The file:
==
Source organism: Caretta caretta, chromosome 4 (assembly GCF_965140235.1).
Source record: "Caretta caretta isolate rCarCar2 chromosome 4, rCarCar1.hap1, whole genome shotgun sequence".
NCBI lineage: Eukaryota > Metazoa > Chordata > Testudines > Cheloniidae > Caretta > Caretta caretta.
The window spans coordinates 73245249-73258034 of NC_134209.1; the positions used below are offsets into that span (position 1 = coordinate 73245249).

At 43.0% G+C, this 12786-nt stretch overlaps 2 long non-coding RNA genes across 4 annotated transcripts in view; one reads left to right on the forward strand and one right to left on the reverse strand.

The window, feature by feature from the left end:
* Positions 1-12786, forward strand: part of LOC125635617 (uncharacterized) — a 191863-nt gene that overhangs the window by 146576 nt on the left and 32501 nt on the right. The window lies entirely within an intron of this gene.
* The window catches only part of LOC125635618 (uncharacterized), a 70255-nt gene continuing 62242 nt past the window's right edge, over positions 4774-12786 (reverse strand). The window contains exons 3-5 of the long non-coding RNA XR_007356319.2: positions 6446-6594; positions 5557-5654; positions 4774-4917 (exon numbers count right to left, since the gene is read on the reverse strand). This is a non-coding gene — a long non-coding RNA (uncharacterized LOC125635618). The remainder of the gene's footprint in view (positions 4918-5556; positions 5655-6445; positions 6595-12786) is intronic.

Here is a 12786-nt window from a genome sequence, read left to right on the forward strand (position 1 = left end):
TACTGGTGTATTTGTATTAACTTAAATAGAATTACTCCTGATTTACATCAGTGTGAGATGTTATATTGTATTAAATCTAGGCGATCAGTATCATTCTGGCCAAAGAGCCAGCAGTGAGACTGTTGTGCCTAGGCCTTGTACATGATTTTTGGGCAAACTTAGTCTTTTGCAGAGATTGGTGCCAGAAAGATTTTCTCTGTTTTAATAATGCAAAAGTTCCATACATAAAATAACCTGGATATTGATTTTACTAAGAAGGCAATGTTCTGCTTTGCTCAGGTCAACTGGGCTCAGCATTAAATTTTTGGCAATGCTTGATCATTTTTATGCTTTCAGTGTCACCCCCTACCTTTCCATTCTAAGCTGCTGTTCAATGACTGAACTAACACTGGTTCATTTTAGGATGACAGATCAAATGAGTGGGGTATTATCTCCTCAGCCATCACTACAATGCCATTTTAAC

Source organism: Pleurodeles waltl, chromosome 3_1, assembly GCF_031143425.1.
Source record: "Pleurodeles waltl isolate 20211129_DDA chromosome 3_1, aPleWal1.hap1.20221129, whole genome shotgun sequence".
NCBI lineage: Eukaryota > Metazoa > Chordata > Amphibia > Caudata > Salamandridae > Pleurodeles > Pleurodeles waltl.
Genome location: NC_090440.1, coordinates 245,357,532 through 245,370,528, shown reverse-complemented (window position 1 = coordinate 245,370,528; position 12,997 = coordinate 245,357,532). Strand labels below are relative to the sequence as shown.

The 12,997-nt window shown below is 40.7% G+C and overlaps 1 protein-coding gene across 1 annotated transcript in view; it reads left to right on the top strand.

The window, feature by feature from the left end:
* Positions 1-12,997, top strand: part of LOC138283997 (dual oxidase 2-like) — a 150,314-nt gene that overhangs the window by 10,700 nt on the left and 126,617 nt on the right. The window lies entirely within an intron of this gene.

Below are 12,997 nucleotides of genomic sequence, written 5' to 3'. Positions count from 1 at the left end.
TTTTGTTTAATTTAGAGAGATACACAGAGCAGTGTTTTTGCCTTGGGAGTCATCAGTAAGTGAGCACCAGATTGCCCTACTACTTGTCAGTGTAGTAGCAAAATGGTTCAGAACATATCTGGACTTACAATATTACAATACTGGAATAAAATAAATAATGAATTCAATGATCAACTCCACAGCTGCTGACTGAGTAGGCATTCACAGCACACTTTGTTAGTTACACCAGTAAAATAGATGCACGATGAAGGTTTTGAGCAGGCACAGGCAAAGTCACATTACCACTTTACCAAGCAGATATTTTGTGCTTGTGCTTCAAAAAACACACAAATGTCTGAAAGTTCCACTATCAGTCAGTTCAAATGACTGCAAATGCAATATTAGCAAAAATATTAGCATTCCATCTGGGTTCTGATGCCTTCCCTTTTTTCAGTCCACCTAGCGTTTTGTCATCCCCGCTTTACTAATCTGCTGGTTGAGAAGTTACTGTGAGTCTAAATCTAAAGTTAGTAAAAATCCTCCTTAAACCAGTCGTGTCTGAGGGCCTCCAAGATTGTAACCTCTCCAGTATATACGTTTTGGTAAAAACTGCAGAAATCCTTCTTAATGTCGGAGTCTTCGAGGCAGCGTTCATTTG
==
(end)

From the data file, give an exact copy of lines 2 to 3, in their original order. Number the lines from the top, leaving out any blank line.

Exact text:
Source record: "Caretta caretta isolate rCarCar2 chromosome 4, rCarCar1.hap1, whole genome shotgun sequence".
NCBI lineage: Eukaryota > Metazoa > Chordata > Testudines > Cheloniidae > Caretta > Caretta caretta.